One of the biggest unmet needs for our patients with urothelial cancer is treating this elderly, very frail patient population. This is a geriatric population in the majority of patients, with all of the comorbid conditions associated with their age, but also potentially impacting their underlying disease. We see a lot of patients who were smokers. Bladder cancer is a smoking-related malignancy, so they have emphysema, they have heart disease. We see patients who have diabetes, and the diabetic pathways and hyperglycemia have also been implicated in urothelial malignancies. Finding a therapy that works for elderly patients, and also patients with comorbid conditions, is extraordinarily important. The standard of care, cisplatin-based chemotherapy, is typically only available for less than half of patients diagnosed with a metastatic urothelial cancer. More recently, we are seeing advantages. We've seen immune checkpoint inhibitors approved for patients who are not eligible for platinum-based therapies in general. But another promising approach is the development of antibody-drug conjugates. Specifically, enfortumab-vedotin [Padcev], which in the second-line setting is associated with an objective response rate of around 40%. But what is especially thrilling is early data combining enfortumab-vedotin with pembrolizumab, which is showing objective response rates in around 60% of patients. So there are currently frontline strategies studying this option in patients who are not eligible for standard of care cisplatin-based therapies, in the hopes of finding a treatment that really does meet this unmet need for our urothelial cancer patients.

What have been some of the biggest advances in bladder cancer over the past several years?

As far as advances in bladder cancer, it remained stagnant probably for the first 15 years of my career, where we had cisplatin-based regimens that were studied, and yet none of them overcame the benefits that were observed with dose dense mVAC. It has really taken the development of novel treatments and novel pathways to make those advances. The first advance was the approval of immune checkpoint inhibitors—medications that modulate a person's immune system to help them look at the cancer more carefully and potentially attack it. We've also seen tyrosine kinase inhibitors, specifically with erdafitinib, which targets FGFR3 alterations on urothelial cancer, showing objective response rates that are quite promising, and an early accelerated approval of the strategy with phase 3 trials ongoing.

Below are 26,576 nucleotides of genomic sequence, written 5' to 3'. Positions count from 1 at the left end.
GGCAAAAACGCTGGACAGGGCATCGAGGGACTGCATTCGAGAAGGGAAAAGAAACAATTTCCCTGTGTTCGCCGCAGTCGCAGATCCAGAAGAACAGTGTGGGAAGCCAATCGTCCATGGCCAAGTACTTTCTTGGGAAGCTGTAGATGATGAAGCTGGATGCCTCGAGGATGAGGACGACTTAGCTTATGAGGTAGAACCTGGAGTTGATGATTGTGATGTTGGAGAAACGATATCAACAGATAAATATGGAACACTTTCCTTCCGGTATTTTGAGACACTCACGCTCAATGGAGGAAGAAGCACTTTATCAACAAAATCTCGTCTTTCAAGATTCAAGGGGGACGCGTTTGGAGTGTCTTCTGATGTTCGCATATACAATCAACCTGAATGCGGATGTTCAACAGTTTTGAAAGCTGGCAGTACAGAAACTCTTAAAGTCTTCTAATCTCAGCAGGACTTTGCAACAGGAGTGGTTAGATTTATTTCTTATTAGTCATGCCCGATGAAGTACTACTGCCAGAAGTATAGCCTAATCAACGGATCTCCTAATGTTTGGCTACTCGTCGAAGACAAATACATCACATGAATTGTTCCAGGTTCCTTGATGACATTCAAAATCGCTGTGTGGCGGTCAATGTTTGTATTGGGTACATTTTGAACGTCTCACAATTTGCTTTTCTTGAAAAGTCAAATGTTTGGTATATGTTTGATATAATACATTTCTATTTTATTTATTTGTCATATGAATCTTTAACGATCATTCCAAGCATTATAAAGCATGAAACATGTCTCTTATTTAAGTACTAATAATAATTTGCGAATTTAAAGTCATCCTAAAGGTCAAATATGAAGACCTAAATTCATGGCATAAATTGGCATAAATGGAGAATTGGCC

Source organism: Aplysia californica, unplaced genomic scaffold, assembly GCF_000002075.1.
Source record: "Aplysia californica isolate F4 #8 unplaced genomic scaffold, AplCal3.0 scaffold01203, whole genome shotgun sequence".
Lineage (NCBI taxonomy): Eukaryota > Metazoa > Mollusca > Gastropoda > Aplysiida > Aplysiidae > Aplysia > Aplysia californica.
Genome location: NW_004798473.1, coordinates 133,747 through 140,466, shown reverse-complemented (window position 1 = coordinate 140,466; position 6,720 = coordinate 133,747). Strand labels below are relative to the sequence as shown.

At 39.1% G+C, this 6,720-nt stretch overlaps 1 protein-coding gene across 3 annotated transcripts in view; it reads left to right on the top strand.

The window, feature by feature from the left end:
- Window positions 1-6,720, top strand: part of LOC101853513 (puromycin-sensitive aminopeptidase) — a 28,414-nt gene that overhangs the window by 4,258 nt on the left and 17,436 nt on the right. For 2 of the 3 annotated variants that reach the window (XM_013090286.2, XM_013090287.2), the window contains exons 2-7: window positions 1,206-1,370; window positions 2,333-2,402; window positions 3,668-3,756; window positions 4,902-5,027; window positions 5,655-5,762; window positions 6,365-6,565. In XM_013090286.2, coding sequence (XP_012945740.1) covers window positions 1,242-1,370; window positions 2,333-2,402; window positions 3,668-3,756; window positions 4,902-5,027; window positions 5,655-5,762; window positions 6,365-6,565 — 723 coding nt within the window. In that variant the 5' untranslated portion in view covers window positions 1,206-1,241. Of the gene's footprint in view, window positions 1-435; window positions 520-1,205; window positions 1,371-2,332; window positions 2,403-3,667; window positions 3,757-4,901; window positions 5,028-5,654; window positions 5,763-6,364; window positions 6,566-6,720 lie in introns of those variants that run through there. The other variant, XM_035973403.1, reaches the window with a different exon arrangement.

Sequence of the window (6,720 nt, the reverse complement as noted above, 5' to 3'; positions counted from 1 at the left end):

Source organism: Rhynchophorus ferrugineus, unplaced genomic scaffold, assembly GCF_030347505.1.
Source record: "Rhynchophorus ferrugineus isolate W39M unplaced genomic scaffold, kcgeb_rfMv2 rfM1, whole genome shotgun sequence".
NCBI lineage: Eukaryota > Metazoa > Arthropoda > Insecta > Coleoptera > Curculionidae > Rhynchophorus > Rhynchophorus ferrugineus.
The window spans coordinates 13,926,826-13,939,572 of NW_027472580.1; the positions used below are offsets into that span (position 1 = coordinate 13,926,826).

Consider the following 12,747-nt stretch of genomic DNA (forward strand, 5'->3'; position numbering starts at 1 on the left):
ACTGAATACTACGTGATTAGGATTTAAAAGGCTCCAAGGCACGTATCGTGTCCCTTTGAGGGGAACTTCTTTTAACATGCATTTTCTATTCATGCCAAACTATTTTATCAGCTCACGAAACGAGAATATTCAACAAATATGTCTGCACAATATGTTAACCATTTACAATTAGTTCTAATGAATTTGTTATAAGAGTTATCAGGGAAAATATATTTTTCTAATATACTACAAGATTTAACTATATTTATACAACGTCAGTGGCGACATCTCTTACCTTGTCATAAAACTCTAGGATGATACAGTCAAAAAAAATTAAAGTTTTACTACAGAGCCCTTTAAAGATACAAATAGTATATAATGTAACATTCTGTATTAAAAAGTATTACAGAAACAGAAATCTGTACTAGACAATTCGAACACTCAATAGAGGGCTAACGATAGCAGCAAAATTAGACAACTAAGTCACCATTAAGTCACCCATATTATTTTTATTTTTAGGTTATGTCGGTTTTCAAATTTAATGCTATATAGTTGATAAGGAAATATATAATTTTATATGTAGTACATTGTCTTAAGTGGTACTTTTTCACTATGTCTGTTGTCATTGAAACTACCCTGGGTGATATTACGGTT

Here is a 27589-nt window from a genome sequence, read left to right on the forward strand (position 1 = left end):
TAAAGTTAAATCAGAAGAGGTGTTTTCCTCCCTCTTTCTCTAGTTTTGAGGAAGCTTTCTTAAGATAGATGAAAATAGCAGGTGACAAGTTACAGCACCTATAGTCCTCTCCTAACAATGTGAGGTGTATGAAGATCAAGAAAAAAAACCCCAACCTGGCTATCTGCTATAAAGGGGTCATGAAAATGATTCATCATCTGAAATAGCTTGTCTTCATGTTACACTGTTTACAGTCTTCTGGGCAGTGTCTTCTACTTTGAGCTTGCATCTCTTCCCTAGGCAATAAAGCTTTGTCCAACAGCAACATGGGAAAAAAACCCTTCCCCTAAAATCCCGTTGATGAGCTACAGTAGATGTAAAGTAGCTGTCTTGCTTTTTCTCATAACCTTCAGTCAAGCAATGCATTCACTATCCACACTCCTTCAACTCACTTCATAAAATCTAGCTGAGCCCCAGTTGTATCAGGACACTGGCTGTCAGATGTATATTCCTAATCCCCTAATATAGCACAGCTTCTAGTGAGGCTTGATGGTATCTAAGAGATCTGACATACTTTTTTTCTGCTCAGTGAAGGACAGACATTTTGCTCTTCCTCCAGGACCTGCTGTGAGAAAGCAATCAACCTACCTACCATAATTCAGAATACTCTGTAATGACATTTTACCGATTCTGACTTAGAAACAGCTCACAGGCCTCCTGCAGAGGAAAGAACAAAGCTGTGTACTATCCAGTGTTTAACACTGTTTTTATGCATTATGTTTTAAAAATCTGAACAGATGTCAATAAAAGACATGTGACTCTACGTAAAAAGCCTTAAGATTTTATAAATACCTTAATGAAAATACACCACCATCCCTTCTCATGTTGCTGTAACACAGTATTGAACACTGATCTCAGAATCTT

And finally, antibody-drug conjugates are also making an impact in this disease, by the ability to selectively target what is found on the tumor tissue and bring chemotherapy more directly to the patient's tumor, allowing that chemotherapy agent to be released inside the tumor, resulting in cell death. We have 2 therapies in that setting: enfortumab vedotin, which has proven benefit with level 1 evidence based on a randomized clinical trial, and sacituzumab govitecan [Trodelvy], another antibody-drug conjugate that is also showing promise in this strategy.

With these novel agents and novel classes of drugs and novel strategies, we are starting to see the survival of our patients expand. Patients are living longer than they did when I started doing research in urothelial cancer. It really is a fun time to be doing urothelial cancer research, as we see patients living longer, with more durable responses, impacting their overall survival and long-term outcomes.

Could you discuss your own ongoing research?

I've long worked in the field of urothelial cancer and very early on was intrigued by the development of FGFR3 targeting agents. FGFR3 has been implicated quite early in the development of urothelial cancer tumors. In fact, over 60% of patients with low-grade, low-stage tumors will have an FGFR3 alteration present. So clearly, it is a pathway worth examining —and also targeting—to try to help improve patient outcomes. When we look at metastatic disease, we see only a small fraction of FGFR3-altered tumors, and with erdafitinib, which appeared to be a potential best-in-class drug at that point in time, we saw evidence of early response rates around 40% and clinical efficacy that was very promising for future randomized trials.

What we are also learning about FGF targeted strategies is how to give them earlier in the disease state—in neoadjuvant, the perioperative management, and also in superficial bladder cancer. There are some clinical trials studying these novel agents, putting them in pretzels that might slowly release them inside the bladder, resulting in control.

Finally, [we're] trying to understand this pathway better, because it does appear immunologically cold. Could we enhance the impact of immune checkpoint inhibitors by combining FGF-targeted agents with immunotherapy? One of the trials that we've been leading is the NORSE clinical trial, combining erdafitinib with cetrilumab, another PD-L1 inhibitor, and early data from the phase 1 trial suggest an objective response rate of around 60% with this combination. So with these novel agents and strategies, we are starting to understand the biology of bladder cancer and also the fact that bladder cancer is no longer just one disease. It's actually composed of multiple diseases, which may have different targets and potentially different sequences that may be useful in impacting patients' outcomes. I look forward to seeing the development of further personalized therapies and strategies that help our patients live longer with better quality of life.


1. Loriot Y, Necchi A, Park SH, et al. Erdafitinib in locally advanced or metastatic urothelial carcinoma. NEJM. 2019;381(4):338-348. doi:10.1056/NEJMoa1817323